Creating a simple Todo list with Angular2 and asp.net core – Part 3

Creating a simple Todo list with Angular2 and asp.net core – Part 3

This is part 3 in this series Ive appropriately named:

Creating a simple Todo list with Angular2 and asp.net core

If you’ve arrived at this page prior to reading part 1 & 2, you can check them out here:

Part 1

Part 2

Coding up the controller

We left off in part 2 having just created a vanilla controller. Im going to replace all of that boiler plate code with an implementation that access our database and provide full CRUD capabilities. Here is that new code:

using System;
using System.Collections.Generic;
using Microsoft.AspNetCore.Mvc;
using SimpleTodo.Models;

namespace SimpleTodo.Controllers
{
    [Route("api/[controller]")]
    public class TodoController : Controller
    {
        
        ITodoRepository _TodoItems;

        //you can see here in the controller constructor that the TodoRepository is being 
        //injected for us by the DI Container - we set that up in Part 2 of this series
        public TodoController(ITodoRepository todoItems)
        {
            _TodoItems = todoItems;
        }
        
        // GET api/todo
        [HttpGet]
        public IEnumerable Get()
        {
            return _TodoItems.GetAll();
        }

        // GET api/todo/5
        [HttpGet("{id}")]
        public IActionResult Get(string id)
        {
            var item = _TodoItems.Get(Convert.ToInt32(id));
            if(item == null)
            {
                return NotFound();
            }
            return new ObjectResult(item);
        }

        // POST api/todo
        [HttpPost]
        public IActionResult Post([FromBody]TodoItem todo)
        {
            if(todo == null)
            {
                return BadRequest();
            }
            _TodoItems.Add(todo);
            return new NoContentResult();
        }

        // PUT api/todo/5
        [HttpPut("{todoId}")]
        public IActionResult Put(string id, [FromBody]TodoItem item)
        {
            if(item == null)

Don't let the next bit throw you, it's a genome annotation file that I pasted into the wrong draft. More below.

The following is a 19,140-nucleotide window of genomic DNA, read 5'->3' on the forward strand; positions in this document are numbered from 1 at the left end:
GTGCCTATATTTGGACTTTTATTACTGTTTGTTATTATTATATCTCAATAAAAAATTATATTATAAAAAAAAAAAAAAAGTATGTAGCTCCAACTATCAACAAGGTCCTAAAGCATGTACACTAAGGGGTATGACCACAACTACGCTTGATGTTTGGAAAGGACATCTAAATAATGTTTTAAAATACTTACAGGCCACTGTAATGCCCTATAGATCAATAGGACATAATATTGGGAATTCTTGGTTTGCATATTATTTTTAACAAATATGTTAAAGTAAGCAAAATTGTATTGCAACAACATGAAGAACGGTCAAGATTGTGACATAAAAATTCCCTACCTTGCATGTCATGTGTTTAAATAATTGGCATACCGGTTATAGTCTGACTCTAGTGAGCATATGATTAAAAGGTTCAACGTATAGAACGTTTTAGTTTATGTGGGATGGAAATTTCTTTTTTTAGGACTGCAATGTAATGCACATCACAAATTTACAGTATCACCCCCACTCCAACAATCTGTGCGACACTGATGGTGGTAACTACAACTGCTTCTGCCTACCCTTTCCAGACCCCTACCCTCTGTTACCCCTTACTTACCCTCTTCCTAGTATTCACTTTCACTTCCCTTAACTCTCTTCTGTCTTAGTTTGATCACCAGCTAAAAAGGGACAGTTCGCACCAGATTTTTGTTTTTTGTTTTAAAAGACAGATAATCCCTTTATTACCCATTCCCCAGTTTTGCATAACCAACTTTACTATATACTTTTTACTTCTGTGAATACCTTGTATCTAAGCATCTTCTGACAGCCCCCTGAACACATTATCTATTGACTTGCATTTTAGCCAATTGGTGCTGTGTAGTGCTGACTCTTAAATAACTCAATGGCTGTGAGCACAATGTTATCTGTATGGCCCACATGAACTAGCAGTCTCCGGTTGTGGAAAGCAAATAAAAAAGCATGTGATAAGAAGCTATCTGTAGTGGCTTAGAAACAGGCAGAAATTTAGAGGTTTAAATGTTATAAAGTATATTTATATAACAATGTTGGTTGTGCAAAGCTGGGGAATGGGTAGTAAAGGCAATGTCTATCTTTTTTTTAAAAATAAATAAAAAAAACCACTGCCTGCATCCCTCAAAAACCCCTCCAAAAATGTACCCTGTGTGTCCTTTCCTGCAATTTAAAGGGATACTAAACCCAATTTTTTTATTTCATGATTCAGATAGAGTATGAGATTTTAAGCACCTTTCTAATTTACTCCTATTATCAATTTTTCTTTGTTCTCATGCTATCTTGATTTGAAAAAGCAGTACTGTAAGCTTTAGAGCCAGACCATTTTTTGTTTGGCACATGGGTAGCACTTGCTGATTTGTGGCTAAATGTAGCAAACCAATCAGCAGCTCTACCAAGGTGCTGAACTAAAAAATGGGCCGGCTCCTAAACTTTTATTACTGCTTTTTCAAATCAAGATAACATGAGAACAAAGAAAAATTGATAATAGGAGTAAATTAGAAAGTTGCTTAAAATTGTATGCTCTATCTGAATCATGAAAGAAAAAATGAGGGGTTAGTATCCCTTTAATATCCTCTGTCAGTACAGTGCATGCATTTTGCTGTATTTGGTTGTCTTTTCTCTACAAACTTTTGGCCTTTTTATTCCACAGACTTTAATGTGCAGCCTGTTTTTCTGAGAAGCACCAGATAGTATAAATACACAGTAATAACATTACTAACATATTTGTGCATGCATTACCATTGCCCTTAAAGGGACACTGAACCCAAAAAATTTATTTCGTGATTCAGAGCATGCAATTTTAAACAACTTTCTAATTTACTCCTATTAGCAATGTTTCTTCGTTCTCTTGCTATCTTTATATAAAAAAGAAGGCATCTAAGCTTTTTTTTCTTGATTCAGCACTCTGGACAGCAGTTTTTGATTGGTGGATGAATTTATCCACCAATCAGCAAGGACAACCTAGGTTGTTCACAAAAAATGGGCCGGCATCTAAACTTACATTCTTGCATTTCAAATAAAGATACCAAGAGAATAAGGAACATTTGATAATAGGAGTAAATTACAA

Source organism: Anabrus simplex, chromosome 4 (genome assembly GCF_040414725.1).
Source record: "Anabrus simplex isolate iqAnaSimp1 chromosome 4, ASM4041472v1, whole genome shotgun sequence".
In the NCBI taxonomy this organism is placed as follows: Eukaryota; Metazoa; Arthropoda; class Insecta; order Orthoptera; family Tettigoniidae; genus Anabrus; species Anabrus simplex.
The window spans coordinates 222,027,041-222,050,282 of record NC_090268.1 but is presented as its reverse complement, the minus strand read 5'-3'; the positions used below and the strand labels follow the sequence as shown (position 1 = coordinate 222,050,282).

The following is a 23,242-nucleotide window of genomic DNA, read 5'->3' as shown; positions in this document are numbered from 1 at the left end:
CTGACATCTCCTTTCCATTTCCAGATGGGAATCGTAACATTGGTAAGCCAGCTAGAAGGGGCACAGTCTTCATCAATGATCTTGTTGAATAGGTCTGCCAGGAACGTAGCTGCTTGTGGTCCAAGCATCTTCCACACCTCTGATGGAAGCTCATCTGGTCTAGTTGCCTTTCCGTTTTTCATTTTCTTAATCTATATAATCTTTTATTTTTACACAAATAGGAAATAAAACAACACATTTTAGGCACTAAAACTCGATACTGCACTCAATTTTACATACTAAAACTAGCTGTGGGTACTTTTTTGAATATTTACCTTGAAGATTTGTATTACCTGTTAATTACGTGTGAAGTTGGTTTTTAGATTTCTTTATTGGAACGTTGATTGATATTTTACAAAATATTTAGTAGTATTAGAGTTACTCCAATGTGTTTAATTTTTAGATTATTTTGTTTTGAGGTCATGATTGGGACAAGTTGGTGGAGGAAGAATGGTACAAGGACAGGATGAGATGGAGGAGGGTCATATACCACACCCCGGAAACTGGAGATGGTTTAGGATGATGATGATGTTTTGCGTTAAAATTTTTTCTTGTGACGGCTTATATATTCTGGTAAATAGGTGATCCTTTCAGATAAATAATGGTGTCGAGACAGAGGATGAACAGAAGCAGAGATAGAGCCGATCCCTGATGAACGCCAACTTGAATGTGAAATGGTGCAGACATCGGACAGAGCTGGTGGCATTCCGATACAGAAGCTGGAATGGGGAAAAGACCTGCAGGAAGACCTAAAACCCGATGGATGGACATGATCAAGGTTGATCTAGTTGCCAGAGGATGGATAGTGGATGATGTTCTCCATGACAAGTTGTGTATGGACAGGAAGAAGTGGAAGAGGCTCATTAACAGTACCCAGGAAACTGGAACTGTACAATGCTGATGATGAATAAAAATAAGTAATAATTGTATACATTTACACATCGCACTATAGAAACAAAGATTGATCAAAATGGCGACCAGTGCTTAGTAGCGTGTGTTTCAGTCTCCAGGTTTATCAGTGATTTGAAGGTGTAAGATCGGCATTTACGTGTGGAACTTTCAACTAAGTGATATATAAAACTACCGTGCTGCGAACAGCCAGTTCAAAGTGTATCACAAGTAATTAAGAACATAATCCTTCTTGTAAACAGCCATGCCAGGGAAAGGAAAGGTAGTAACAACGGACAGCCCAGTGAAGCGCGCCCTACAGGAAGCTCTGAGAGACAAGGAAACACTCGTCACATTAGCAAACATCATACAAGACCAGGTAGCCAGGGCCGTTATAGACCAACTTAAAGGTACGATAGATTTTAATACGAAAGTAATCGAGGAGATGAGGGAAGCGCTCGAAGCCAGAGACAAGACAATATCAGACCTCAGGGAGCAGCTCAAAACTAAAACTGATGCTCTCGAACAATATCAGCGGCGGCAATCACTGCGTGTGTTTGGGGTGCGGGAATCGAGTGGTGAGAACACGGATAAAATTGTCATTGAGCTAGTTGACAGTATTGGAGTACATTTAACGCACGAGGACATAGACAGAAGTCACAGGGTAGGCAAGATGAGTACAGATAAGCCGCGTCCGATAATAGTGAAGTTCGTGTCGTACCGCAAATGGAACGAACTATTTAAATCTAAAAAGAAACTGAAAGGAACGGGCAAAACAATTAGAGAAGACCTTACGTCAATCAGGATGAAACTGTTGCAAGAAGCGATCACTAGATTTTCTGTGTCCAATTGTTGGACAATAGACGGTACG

{
                return BadRequest();
            }
            _TodoItems.UpdateTodo(item);
            return new NoContentResult();
        }

        // DELETE api/todo/5
        [HttpDelete("{todoId}")]
        public void Delete(string todoId)
        {
            _TodoItems.DeleteTodo(todoId);
        }
    }
}

Now that we have the controller coded up and in place, lets build and run the site and browse to it in chrome

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NOTE: if you are following along with this series and building it as you go, you will have to kill your server and restart it each time you make changes to the server side code in order to see your changes reflected.

when we navigate to http://localhost/api/todo what do we see!!! Drum roll please…..

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…and we get an empty array. Not all that exciting but it makes perfect sense. We dont have any records in the database yet. Lets use Postman to create a record as a quick test.

Using Postman

If you dont know, Postman is an extension for Chrome. You can get it by going to http://www.getpostman.com or when you’re in Chrome, click on the Hamburger icon -> More tools -> Extensions and search for Postman.

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Once you have it installed, you can launch it like any other app.

Using the Postman builder, I set the method to POST, the address to http://localhost:5000/api/todo, in the Headers section I add Content-Type – application/json and finally in the Body tab, I entered the following JSON:

{name: "my first todo", isComplete: false}

with all that in place, I click the Send button and get a “204 – No Content” Response.

At first glance, that may feel wrong but if we look at the code for the POST action in our TodoController we can see that it return a NoContentResult() so we know all is good with the world.

// POST api/todo
        [HttpPost]
        public IActionResult Post([FromBody]TodoItem todo)
        {
            if(todo == null)
            {
                return BadRequest();
            }
            _TodoItems.Add(todo);
            return new NoContentResult();
        }

Now, if we open up the browser again, we can see our newly created record being served from the Database. Happy days!

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Our server side setup and coding is now complete. In the next post, we are going to turn our attention to the client side of this application and actually start implementing the “Angular” part.

Until next time….Thanks for visiting.

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